The much-rumored-but-as-yet-unconfirmed deal for Groupe Bernard Tapie (GBT) to acquire the assets of troubled Full Tilt Poker (FTP) hit yet another snag on Thursday. Behnam Dayanim, an attorney assisting GBT in making the deal with the US Department of Justice (to whom the FTP assets were reportedly forfeited), told Poker Strategy that, while the due diligence stage of the takeover is “nearing completion,” the discovery of unpaid debts by several prominent poker players still on FTP’s books presented “a serious obstacle to completion of the deal.”
“GBT doesn’t want to acquire assets which will need to be litigated over later. In total, the sum owed to the company is between $10 and $20 million. Several of the players who owe money and have not yet expressed a willingness to pay their debts include Phil Ivey, Layne Flack, David Benyamine, and Erick Lindgren. Barry Greenstein, Mike Matusow, and others owe a smaller but still significant amount. If the money doesn’t come in, it creates a serious obstacle to completion of the deal. This isn’t the only issue with the takeover, and the deal won’t end on any one issue – but this is a substantial item.”
Dayanim told Gaming Intelligence that GBT had no desire “to litigate a whole bunch of individual cases against professionals post-acquisition so we are trying to negotiate but we have not been making a lot of progress. The forfeiture would extinguish any US claims to the assets but they do not necessarily extinguish creditor claims in other countries.” Dayanim also claimed the due diligence had revealed that FTP’s financial position is “worse than we had anticipated … The company has greater liabilities — excluding player liabilities — than we had hoped.”
Contacted by Poker News, Dayanim declined to get into specifics on the full extent of those liabilities, but used the spectre of the GBT/DoJ deal unraveling – and the subsequent damage to FTP’s rank and file players — to put pressure on the alleged deadbeats. “If we don’t complete the deal, then the rest of the world players won’t be compensated nor made whole because we won’t be there to do it, and the government would have less money than it otherwise would to pay the US players to the extent that it plans to do so.” Dayanim said GBT will be faced with “a go or no-go decision” once its due diligence is complete.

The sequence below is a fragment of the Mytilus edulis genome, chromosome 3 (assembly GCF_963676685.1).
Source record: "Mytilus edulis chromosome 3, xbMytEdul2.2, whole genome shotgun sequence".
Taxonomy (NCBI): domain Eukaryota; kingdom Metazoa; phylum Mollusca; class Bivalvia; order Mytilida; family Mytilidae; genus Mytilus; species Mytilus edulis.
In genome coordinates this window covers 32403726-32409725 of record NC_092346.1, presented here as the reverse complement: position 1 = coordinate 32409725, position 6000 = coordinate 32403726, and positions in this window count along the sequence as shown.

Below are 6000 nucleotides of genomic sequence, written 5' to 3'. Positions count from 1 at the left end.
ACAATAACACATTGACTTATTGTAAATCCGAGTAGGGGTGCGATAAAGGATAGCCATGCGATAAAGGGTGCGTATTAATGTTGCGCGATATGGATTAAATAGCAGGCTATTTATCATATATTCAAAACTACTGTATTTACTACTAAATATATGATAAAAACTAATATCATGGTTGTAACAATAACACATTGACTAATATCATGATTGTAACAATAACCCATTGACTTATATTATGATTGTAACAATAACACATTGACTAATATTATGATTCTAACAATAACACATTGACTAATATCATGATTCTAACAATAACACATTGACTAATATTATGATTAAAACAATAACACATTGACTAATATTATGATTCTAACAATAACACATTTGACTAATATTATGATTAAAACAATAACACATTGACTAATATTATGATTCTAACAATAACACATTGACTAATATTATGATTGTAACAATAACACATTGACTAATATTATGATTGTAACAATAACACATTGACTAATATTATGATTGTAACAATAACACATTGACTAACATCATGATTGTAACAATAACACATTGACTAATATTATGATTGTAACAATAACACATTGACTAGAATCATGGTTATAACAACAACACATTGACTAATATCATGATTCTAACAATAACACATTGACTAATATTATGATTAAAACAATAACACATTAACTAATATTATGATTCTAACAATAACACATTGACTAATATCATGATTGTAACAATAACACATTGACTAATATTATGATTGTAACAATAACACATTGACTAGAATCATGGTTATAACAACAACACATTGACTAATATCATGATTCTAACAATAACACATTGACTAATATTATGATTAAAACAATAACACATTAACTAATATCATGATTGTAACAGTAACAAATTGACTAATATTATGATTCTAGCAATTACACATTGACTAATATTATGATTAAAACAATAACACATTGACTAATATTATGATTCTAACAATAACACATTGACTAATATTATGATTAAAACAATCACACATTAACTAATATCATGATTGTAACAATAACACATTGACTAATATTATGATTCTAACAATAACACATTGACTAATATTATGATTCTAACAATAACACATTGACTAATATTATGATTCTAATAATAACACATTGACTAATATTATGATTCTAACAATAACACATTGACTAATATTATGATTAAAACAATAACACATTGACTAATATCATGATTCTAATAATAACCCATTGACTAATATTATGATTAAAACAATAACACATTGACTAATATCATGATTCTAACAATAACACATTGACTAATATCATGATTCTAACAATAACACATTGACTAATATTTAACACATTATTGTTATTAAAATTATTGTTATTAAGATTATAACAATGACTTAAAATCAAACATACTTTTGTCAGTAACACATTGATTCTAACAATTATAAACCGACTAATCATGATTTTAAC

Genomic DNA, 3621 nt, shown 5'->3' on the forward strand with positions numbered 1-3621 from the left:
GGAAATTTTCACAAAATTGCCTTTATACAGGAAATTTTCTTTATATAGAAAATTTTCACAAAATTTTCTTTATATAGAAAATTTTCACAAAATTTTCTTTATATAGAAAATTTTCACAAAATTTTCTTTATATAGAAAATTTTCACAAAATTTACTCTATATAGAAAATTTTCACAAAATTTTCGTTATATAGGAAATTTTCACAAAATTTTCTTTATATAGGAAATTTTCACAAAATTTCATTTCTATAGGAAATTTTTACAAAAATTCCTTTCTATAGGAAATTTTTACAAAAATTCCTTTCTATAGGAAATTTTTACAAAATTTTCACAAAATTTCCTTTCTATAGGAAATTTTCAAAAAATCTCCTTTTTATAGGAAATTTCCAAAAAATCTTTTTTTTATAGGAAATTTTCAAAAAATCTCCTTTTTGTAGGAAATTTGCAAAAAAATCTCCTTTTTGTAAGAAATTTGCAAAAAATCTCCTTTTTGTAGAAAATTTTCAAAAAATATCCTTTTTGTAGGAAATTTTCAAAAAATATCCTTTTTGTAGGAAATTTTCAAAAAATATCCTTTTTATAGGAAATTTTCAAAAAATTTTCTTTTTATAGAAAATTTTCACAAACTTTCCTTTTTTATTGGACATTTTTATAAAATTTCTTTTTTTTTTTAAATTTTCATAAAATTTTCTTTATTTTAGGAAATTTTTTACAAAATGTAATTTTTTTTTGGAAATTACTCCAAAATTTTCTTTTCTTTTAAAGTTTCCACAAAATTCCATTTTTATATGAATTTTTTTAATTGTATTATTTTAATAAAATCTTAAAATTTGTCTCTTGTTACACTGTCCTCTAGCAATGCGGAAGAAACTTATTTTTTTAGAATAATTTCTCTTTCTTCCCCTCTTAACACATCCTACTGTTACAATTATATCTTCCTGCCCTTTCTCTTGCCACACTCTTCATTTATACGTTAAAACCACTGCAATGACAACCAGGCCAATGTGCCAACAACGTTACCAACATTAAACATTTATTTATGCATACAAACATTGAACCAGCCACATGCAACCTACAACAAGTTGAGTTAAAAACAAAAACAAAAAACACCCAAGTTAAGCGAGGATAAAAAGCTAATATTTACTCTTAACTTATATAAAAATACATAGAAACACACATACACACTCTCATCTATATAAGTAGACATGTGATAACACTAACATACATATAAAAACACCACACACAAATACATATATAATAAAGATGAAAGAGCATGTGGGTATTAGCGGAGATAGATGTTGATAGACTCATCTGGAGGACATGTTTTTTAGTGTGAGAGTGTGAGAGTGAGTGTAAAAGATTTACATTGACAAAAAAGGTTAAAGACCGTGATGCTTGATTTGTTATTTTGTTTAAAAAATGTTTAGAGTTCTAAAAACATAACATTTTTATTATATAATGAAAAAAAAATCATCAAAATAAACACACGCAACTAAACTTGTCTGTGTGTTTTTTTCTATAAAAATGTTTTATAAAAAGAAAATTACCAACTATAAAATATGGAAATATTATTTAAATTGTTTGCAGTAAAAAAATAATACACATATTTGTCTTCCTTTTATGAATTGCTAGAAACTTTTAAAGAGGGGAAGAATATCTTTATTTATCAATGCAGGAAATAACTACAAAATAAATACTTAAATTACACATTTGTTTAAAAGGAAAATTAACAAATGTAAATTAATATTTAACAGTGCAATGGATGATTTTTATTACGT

A source told Card Player that Ivey and Lindgren each owed $4 million to FTP, Benyamine and Flack each owed $2 million, while Matusow and Greenstein (a 2011 World Series of Poker Hall of Fame inductee) owe less. In a post on the 2+2 forums, Greenstein admitted borrowing $400k a few years ago, but said he was leery of repaying the funds to GBT, as they “won’t be the one paying the US players.” Greenstein quoted an excerpt from the letter he sent GBT’s attorney: “If I were to make a deal with you it would look like I had turned my back on the best interests of the American players … I have to see how things work out with the DoJ and try to make good on my moral obligation to the US players. I assume at some time in the future the DoJ will establish a pool of funds from Full Tilt’s assets that will be used to pay off some percentage of the player balances that are owed.”
Whew! The only thing missing from today’s cavalcade was for Chris Ferguson’s attorney to chime in with an ‘I told you so’ statement that all this reinforces his claim that his client wasn’t the one holding up the GBT/DoJ deal. Perhaps he’ll get to it after dinner…